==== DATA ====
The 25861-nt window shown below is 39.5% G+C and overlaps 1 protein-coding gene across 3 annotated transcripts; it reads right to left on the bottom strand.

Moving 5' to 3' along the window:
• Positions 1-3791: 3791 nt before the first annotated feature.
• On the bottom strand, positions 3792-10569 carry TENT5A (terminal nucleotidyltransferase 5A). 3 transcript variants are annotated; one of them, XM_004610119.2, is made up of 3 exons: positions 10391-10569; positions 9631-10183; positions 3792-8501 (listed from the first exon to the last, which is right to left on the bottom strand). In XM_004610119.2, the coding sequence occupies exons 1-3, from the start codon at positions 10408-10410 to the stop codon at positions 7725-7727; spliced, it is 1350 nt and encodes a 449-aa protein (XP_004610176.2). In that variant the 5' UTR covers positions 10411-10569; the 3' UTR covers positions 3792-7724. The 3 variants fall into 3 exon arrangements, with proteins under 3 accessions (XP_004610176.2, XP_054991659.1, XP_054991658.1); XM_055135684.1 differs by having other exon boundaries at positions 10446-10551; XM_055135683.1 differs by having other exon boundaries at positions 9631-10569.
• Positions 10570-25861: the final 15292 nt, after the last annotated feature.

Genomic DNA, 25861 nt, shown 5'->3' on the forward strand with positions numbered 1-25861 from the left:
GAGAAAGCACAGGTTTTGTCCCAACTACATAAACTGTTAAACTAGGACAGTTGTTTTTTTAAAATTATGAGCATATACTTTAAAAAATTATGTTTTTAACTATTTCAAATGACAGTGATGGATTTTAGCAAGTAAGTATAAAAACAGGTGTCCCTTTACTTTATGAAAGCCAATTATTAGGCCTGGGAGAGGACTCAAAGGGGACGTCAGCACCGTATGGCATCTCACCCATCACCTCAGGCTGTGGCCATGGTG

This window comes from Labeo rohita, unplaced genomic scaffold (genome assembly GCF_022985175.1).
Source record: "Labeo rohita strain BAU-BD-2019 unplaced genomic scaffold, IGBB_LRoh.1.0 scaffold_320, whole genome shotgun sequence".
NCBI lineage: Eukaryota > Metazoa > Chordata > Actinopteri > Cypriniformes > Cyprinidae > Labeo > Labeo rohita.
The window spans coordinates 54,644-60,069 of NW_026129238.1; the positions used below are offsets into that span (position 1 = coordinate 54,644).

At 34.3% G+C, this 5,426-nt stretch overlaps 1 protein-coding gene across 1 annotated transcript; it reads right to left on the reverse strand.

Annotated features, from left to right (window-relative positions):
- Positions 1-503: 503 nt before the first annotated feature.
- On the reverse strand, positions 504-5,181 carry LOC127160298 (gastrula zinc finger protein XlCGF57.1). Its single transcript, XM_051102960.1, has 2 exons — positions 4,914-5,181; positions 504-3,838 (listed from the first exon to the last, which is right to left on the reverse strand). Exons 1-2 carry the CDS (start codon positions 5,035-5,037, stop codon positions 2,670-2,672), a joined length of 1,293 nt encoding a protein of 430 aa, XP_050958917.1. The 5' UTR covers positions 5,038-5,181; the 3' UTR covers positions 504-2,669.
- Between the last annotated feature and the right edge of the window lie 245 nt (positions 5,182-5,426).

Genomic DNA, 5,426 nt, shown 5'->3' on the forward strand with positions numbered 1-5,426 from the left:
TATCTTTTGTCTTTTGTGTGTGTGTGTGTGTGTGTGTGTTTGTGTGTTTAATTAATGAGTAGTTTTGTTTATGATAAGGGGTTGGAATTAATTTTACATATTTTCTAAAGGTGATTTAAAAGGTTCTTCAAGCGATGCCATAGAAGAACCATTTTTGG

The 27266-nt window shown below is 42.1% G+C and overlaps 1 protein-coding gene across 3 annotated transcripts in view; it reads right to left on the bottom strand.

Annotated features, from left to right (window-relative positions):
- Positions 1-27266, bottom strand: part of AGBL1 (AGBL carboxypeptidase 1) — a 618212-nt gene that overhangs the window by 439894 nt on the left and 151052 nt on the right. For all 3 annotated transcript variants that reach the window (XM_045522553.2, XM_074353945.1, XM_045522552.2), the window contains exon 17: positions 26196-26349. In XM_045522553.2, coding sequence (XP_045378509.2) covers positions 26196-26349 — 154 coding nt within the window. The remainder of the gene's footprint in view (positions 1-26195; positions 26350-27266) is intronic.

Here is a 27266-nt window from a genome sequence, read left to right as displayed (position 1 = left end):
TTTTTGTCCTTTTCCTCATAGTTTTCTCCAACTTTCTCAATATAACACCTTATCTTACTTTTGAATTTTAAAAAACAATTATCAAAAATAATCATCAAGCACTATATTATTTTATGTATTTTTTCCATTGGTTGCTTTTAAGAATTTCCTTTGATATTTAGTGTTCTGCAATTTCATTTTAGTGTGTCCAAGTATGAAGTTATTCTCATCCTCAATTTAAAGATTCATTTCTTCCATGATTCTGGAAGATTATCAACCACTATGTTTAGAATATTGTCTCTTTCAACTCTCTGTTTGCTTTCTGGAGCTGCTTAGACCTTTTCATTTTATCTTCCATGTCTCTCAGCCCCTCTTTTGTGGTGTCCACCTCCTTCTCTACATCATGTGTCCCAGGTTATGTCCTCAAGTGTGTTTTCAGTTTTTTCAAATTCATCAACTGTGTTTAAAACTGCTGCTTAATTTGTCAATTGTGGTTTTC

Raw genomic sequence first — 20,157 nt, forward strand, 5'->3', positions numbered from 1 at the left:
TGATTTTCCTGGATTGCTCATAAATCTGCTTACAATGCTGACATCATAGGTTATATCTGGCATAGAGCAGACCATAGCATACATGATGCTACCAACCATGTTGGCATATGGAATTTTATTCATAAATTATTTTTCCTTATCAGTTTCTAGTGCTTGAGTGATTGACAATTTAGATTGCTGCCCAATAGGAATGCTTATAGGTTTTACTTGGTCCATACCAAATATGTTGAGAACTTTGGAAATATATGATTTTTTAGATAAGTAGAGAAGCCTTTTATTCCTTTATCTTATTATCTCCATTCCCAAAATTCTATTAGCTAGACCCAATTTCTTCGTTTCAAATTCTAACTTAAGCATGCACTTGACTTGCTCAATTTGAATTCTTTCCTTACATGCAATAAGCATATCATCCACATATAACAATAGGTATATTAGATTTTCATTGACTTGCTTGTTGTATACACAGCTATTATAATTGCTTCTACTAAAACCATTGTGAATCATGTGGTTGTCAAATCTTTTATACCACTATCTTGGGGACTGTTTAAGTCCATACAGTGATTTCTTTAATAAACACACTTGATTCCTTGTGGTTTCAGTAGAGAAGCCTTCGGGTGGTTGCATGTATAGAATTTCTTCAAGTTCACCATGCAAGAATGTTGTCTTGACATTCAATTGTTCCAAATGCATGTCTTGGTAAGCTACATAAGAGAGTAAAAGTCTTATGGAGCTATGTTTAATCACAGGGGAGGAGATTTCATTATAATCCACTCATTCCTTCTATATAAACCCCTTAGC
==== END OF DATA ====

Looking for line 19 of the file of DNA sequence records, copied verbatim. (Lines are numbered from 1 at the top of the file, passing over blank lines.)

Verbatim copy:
The 27266-nt window shown below is 42.1% G+C and overlaps 1 protein-coding gene across 3 annotated transcripts in view; it reads right to left on the bottom strand.